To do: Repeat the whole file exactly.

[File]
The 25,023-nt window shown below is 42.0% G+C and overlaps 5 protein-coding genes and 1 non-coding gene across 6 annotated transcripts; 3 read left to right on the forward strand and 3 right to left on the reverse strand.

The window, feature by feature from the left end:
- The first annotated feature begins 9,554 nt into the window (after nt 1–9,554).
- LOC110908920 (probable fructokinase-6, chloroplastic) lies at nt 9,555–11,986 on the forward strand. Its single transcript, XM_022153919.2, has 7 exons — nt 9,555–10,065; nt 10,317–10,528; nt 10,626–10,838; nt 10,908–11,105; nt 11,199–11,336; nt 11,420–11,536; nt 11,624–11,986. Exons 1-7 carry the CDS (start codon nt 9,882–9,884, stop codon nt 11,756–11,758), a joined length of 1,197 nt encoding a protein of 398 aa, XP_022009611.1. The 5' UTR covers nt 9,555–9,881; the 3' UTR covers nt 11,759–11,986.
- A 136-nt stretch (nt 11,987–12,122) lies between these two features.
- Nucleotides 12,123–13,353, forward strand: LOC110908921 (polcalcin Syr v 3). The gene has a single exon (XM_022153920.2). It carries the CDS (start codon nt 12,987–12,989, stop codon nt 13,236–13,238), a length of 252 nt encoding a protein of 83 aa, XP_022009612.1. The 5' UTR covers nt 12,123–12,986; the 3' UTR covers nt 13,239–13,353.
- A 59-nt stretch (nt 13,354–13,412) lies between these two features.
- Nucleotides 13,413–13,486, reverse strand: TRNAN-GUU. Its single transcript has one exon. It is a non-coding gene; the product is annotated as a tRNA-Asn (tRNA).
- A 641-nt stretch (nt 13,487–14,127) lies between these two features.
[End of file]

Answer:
The 25,023-nt window shown below is 42.0% G+C and overlaps 5 protein-coding genes and 1 non-coding gene across 6 annotated transcripts; 3 read left to right on the forward strand and 3 right to left on the reverse strand.

The window, feature by feature from the left end:
- The first annotated feature begins 9,554 nt into the window (after nt 1–9,554).
- LOC110908920 (probable fructokinase-6, chloroplastic) lies at nt 9,555–11,986 on the forward strand. Its single transcript, XM_022153919.2, has 7 exons — nt 9,555–10,065; nt 10,317–10,528; nt 10,626–10,838; nt 10,908–11,105; nt 11,199–11,336; nt 11,420–11,536; nt 11,624–11,986. Exons 1-7 carry the CDS (start codon nt 9,882–9,884, stop codon nt 11,756–11,758), a joined length of 1,197 nt encoding a protein of 398 aa, XP_022009611.1. The 5' UTR covers nt 9,555–9,881; the 3' UTR covers nt 11,759–11,986.
- A 136-nt stretch (nt 11,987–12,122) lies between these two features.
- Nucleotides 12,123–13,353, forward strand: LOC110908921 (polcalcin Syr v 3). The gene has a single exon (XM_022153920.2). It carries the CDS (start codon nt 12,987–12,989, stop codon nt 13,236–13,238), a length of 252 nt encoding a protein of 83 aa, XP_022009612.1. The 5' UTR covers nt 12,123–12,986; the 3' UTR covers nt 13,239–13,353.
- A 59-nt stretch (nt 13,354–13,412) lies between these two features.
- Nucleotides 13,413–13,486, reverse strand: TRNAN-GUU. Its single transcript has one exon. It is a non-coding gene; the product is annotated as a tRNA-Asn (tRNA).
- A 641-nt stretch (nt 13,487–14,127) lies between these two features.